By Tony Collins
The Department for Work and Pensions’ auditors have qualified the department’s latest accounts for the 26th year in a row because of “unacceptably high” fraud and mistakes.
The high level of fraud and error is despite the DWP’s now being able to check every claimant’s benefit entitlements – particularly inconsistencies in earnings – through HMRC’s real-time information [RTI] tax system.
In 2014-15, the DWP carried out a bulk exercise to match RTI data against the DWP’s benefits information. The DWP uses RTI data to provide information on earnings as part of the calculation of claimants’ Universal Credit entitlement.
The National Audit Office, in today’s report on the DWP’s 2014-15 accounts, says that misreporting and incorrect processing of income and are responsible for estimated losses in 2014-15 of £1.12bn
A further £340m is lost through undisclosed and incorrect processing of data on living arrangements.
The DWP is the same department that’s pouring money into a protracted FOI legal battle to stop four reports on Universal Credit being published on the basis that their disclosure could affect the DWP’s “effective management of public affairs”.
The DWP publishes none of the reports on the progress or otherwise of its major projects and programmes.
One question is, in the light of the DWP’s repeatedly qualified accounts, whether the department’s officials are better or worse off running their affairs in an atmosphere of great secrecy.
Would the DWP’s senior management be able to manage the business better – and particularly the Universal Credit IT programme – if they had to publish their commissioned reports on major projects?
The added external scrutiny of business partners – including local authorities – plus MPs, journalists and the public could give extra force to attempts within the department to manage affairs more professionally.
Such is the DWP’s detachment from external scrutiny that its managers are legitimately able to decide to avoid measuring the Personal Independence Payment for fraud and error until 2016-17.
Some may wonder how any major organisation can delay measuring a major part of its business for fraud and error.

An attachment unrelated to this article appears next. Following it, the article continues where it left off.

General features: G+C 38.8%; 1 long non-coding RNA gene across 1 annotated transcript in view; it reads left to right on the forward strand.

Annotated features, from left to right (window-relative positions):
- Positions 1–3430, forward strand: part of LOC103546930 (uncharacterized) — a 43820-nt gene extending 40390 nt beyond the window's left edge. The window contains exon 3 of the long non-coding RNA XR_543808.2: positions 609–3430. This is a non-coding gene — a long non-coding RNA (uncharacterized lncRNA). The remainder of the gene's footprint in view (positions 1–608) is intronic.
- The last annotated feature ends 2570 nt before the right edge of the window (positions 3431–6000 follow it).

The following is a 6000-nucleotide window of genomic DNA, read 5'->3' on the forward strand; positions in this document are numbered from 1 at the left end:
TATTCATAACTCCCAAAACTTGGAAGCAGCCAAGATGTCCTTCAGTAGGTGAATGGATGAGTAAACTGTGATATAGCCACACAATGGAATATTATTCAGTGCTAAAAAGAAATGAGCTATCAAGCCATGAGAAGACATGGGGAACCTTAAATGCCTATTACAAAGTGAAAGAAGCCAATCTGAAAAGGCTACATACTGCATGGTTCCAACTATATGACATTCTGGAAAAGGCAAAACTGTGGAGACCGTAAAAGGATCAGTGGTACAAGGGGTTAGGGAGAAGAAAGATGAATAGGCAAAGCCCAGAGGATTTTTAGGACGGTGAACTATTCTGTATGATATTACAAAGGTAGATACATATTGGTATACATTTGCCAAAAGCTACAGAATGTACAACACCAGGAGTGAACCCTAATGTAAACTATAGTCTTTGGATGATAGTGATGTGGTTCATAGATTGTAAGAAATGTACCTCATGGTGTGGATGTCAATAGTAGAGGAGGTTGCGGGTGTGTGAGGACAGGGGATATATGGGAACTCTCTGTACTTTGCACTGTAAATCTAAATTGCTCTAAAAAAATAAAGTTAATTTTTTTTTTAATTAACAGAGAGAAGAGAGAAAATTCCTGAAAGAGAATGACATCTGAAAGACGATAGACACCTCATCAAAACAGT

Says Amyas Morse, head of the NAO:
“We believe that the absence of up-to-date information on error rates in such a large benefit stream creates a risk that the Department is making decisions based on out-of-date measurements.”
“Furthermore, some smaller value benefits have never undergone a (fraud and error) measurement exercise.”
Morse says the accounts DWP’s have been qualified because of the “unacceptably high level of fraud and error in benefit expenditure, other than State Pension where the level of fraud and error is lower”.
He says the accounts of the DWP and those of predecessor departments administering welfare spending, have been similarly qualified each year since 1988-89.
The DWP estimates total overpayments due to fraud and error in 2014-15 to be £3.2bn, which is 1.9% of the total forecast benefit spending of £168.1bn.
The Department estimates the total underpayments in 2014-15 to be £1.4bn.
Morse says the DWP is not on track to achieve its target to reduce fraud and internal mistakes.
“Furthermore, the Department has reduced the pace of the roll out of Universal Credit. As a result, Universal Credit has not yet realized the £200m annual fraud and error savings originally expected by March 2015…”
This failure to meet savings targets on Universal Credit highlights the speculative nature of central government’s business case estimates of programme and project savings.
Morse said: “Issuing an audit qualification is a serious matter, and the fact that similar qualifications have been in place for such a long period of time does not lessen that seriousness.”
Fraud and error is defined as
– Official error, which arises when a benefit is paid incorrectly due to inaction, delay or a mistaken assessment by the Department, a local authority or HM Revenue and Customs;
– Claimant error, which occurs when claimants make inadvertent mistakes with no fraudulent intent; and
– Fraud, which arises when claimants deliberately seek to mislead the DWP or local authorities which administer benefits on the department’s behalf to claim money to which they are not entitled.
The DWP’s managers say the largest proportion of error enters the benefits system due to changes in claimants’ circumstances after a correct initial award.